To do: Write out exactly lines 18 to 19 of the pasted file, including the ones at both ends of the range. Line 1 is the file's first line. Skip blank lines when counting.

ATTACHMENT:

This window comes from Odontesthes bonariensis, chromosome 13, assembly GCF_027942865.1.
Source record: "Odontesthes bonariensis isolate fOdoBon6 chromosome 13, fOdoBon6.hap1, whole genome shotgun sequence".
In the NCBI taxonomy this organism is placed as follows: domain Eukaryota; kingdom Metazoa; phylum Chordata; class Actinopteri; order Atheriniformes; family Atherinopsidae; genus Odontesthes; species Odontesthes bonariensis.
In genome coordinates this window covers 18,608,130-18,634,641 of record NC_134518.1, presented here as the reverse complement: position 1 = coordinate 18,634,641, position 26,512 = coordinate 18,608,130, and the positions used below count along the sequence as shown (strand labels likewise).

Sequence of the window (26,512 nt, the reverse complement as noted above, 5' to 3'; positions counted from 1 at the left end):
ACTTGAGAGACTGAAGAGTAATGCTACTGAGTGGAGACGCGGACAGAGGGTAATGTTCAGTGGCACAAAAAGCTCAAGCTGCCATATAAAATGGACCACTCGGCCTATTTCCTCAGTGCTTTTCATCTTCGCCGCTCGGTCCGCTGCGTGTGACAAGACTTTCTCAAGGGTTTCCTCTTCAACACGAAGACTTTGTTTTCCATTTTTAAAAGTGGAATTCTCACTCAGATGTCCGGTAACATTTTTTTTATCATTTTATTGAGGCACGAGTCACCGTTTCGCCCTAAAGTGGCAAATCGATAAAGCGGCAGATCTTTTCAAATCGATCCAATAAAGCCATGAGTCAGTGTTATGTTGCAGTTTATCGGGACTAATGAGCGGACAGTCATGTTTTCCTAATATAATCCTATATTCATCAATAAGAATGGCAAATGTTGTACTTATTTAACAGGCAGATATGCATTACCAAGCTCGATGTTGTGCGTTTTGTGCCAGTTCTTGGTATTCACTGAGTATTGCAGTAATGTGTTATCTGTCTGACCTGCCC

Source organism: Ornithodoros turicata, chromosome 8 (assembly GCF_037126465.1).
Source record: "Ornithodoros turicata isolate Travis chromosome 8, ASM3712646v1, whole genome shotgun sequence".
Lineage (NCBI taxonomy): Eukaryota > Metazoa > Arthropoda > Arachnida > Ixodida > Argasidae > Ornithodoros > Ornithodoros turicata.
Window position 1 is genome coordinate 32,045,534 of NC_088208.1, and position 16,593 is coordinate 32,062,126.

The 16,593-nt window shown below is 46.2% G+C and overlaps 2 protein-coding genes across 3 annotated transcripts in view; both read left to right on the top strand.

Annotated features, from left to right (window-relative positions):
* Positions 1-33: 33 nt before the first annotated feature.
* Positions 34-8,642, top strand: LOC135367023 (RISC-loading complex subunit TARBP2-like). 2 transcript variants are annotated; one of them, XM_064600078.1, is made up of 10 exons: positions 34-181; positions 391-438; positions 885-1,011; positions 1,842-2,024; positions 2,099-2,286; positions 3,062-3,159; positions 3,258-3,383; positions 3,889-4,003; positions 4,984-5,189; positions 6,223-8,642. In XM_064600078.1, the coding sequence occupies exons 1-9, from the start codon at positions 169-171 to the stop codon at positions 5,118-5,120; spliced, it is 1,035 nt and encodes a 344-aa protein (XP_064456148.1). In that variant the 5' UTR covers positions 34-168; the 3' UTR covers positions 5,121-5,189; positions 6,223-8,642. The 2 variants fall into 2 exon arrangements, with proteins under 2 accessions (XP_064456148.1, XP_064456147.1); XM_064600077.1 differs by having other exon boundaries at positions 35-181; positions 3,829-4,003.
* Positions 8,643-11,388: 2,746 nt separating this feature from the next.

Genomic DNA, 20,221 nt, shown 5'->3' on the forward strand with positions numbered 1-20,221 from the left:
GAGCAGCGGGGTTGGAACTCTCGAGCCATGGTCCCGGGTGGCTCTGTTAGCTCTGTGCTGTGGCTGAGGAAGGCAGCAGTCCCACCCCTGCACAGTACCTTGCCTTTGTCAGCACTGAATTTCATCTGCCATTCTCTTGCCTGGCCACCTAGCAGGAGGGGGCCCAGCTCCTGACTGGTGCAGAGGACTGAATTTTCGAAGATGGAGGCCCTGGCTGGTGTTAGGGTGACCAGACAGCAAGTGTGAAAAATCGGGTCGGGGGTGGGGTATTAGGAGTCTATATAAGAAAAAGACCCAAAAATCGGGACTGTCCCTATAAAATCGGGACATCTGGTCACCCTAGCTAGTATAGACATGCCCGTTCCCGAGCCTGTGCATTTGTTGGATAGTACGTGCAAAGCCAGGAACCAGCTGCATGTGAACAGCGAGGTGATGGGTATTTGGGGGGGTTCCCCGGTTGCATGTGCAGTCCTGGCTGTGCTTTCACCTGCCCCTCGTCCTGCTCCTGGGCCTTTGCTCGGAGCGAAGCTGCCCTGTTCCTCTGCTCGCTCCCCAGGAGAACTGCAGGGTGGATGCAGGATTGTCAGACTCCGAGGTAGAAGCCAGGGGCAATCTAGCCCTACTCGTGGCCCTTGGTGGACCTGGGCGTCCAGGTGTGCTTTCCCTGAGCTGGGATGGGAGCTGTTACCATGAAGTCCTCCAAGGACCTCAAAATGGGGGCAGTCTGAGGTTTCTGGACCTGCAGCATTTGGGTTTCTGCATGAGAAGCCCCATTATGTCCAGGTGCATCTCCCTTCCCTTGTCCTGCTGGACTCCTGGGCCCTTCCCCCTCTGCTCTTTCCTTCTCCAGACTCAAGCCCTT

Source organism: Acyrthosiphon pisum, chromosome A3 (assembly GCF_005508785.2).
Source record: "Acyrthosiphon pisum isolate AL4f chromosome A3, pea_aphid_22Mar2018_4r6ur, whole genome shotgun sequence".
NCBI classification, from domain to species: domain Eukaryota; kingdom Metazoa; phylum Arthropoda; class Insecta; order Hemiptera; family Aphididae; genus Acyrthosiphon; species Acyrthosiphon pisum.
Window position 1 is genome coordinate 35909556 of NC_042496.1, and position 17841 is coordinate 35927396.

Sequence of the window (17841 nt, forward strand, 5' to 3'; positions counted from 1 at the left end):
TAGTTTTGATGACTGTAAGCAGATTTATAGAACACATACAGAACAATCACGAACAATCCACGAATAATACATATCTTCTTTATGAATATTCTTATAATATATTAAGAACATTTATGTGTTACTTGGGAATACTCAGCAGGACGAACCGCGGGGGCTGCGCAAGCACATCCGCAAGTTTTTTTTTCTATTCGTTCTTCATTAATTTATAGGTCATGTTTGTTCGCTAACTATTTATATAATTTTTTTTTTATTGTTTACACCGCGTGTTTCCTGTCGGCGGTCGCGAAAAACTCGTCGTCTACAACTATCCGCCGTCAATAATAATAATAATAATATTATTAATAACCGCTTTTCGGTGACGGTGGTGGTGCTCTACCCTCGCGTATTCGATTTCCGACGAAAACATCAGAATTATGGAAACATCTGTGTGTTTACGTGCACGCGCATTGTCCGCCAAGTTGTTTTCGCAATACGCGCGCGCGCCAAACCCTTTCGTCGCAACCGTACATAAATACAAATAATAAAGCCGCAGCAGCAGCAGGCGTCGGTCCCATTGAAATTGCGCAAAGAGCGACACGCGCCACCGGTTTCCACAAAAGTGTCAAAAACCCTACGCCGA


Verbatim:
Source organism: Acyrthosiphon pisum, chromosome A3 (assembly GCF_005508785.2).
Source record: "Acyrthosiphon pisum isolate AL4f chromosome A3, pea_aphid_22Mar2018_4r6ur, whole genome shotgun sequence".